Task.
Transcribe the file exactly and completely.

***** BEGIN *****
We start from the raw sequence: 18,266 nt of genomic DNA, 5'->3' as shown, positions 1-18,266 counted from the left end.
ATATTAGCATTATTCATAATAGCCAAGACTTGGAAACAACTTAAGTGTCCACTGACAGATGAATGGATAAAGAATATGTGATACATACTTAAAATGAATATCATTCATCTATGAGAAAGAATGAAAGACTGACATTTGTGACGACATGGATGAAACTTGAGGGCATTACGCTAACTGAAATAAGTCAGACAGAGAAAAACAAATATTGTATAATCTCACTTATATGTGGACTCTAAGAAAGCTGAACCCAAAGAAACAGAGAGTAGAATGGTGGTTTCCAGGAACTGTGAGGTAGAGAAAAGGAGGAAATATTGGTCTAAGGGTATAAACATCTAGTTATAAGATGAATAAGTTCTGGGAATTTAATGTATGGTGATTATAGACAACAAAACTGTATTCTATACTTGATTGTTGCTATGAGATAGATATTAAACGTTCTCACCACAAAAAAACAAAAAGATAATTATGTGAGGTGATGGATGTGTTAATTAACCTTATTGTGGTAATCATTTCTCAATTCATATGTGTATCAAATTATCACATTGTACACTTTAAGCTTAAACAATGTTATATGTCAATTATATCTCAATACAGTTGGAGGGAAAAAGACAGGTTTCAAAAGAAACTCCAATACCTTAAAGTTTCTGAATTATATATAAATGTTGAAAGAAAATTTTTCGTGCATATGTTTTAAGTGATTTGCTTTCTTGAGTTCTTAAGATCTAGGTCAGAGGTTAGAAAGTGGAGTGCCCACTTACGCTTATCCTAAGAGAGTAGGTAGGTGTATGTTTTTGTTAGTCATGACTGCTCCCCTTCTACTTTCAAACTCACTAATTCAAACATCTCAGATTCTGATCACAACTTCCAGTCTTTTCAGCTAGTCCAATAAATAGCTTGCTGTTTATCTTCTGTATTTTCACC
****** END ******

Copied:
We start from the raw sequence: 18,266 nt of genomic DNA, 5'->3' as shown, positions 1-18,266 counted from the left end.
ATATTAGCATTATTCATAATAGCCAAGACTTGGAAACAACTTAAGTGTCCACTGACAGATGAATGGATAAAGAATATGTGATACATACTTAAAATGAATATCATTCATCTATGAGAAAGAATGAAAGACTGACATTTGTGACGACATGGATGAAACTTGAGGGCATTACGCTAACTGAAATAAGTCAGACAGAGAAAAACAAATATTGTATAATCTCACTTATATGTGGACTCTAAGAAAGCTGAACCCAAAGAAACAGAGAGTAGAATGGTGGTTTCCAGGAACTGTGAGGTAGAGAAAAGGAGGAAATATTGGTCTAAGGGTATAAACATCTAGTTATAAGATGAATAAGTTCTGGGAATTTAATGTATGGTGATTATAGACAACAAAACTGTATTCTATACTTGATTGTTGCTATGAGATAGATATTAAACGTTCTCACCACAAAAAAACAAAAAGATAATTATGTGAGGTGATGGATGTGTTAATTAACCTTATTGTGGTAATCATTTCTCAATTCATATGTGTATCAAATTATCACATTGTACACTTTAAGCTTAAACAATGTTATATGTCAATTATATCTCAATACAGTTGGAGGGAAAAAGACAGGTTTCAAAAGAAACTCCAATACCTTAAAGTTTCTGAATTATATATAAATGTTGAAAGAAAATTTTTCGTGCATATGTTTTAAGTGATTTGCTTTCTTGAGTTCTTAAGATCTAGGTCAGAGGTTAGAAAGTGGAGTGCCCACTTACGCTTATCCTAAGAGAGTAGGTAGGTGTATGTTTTTGTTAGTCATGACTGCTCCCCTTCTACTTTCAAACTCACTAATTCAAACATCTCAGATTCTGATCACAACTTCCAGTCTTTTCAGCTAGTCCAATAAATAGCTTGCTGTTTATCTTCTGTATTTTCACC